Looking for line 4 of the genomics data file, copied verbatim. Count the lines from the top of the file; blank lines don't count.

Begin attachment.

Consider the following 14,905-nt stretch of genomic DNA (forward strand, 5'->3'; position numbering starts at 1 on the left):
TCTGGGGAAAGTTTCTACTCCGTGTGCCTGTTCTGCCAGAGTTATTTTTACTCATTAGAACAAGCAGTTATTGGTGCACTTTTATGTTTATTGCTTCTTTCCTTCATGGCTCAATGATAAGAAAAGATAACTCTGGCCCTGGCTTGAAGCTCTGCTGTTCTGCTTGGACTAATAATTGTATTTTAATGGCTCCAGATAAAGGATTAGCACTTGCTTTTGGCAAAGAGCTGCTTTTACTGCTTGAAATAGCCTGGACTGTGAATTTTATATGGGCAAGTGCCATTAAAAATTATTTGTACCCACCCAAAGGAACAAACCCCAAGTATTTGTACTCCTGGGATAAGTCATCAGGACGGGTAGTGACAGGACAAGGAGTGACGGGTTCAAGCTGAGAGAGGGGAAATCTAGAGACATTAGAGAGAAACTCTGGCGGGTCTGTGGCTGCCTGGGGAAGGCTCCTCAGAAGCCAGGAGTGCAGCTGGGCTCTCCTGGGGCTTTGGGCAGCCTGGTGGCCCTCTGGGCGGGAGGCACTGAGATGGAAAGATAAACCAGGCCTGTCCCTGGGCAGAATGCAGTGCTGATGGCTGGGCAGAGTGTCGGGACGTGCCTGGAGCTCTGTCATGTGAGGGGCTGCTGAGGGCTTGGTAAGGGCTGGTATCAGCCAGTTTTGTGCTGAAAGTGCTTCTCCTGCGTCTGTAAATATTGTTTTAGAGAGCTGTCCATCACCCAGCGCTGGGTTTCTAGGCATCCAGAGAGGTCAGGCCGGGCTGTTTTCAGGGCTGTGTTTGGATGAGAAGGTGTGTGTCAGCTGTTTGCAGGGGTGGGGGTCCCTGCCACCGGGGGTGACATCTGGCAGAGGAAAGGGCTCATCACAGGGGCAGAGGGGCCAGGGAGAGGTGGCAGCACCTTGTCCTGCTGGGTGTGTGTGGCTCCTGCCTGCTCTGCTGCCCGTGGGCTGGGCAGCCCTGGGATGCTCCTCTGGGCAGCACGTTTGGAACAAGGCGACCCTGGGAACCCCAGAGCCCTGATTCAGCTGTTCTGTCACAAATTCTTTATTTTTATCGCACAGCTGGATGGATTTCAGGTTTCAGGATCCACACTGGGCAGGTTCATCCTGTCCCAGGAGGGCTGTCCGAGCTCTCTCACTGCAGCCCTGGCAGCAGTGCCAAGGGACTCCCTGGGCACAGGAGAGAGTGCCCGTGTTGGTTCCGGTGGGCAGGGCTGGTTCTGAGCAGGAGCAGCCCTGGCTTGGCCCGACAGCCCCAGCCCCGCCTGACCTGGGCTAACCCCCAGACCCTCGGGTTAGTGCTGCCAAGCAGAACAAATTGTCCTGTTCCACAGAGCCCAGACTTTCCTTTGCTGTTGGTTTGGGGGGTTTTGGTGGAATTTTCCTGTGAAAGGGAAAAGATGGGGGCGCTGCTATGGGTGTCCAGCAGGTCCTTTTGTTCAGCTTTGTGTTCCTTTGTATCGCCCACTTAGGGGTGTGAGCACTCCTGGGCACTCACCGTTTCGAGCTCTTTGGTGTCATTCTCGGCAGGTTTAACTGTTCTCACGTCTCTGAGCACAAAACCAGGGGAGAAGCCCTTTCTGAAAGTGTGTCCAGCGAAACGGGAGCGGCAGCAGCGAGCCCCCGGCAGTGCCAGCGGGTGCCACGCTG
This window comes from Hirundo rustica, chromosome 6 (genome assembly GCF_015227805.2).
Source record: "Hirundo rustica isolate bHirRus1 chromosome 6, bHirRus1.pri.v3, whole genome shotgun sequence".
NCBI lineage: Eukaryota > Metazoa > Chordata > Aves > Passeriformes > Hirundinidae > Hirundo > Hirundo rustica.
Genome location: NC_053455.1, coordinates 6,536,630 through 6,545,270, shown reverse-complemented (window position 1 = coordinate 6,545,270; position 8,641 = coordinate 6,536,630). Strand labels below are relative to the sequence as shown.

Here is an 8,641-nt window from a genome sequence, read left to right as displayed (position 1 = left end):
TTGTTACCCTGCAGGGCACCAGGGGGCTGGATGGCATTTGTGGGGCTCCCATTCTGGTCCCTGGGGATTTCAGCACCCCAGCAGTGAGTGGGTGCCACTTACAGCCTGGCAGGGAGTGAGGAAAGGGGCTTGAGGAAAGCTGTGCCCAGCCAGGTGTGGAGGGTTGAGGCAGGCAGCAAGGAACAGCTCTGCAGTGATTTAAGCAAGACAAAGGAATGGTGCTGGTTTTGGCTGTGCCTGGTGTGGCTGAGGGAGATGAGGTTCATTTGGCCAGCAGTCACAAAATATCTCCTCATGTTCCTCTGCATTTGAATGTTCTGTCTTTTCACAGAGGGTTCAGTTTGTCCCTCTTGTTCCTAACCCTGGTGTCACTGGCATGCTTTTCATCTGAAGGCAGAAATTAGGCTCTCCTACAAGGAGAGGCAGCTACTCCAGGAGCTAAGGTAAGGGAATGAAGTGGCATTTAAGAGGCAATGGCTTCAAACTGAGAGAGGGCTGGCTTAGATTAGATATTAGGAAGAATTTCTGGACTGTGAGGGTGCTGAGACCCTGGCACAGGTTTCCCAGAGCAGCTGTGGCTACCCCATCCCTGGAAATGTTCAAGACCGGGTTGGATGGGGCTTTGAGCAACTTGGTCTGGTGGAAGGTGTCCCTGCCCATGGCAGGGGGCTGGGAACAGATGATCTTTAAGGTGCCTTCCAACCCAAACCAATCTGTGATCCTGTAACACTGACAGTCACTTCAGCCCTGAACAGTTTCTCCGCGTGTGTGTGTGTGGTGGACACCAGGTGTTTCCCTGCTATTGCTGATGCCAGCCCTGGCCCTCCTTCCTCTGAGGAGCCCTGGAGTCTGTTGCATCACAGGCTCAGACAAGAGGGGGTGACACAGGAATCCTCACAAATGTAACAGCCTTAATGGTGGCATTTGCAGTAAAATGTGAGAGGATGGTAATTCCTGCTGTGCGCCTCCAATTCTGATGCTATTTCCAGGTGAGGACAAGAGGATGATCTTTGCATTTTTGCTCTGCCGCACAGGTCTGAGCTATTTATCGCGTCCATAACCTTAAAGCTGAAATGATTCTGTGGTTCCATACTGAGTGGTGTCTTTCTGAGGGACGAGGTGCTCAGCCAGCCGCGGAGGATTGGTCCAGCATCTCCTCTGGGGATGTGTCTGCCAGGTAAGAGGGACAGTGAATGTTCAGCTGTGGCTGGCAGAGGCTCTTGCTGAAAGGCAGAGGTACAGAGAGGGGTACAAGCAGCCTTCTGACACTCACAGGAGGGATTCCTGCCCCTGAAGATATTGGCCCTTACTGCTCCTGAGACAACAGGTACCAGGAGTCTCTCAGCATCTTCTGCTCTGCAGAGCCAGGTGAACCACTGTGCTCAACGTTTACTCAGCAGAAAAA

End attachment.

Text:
Source record: "Hirundo rustica isolate bHirRus1 chromosome 6, bHirRus1.pri.v3, whole genome shotgun sequence".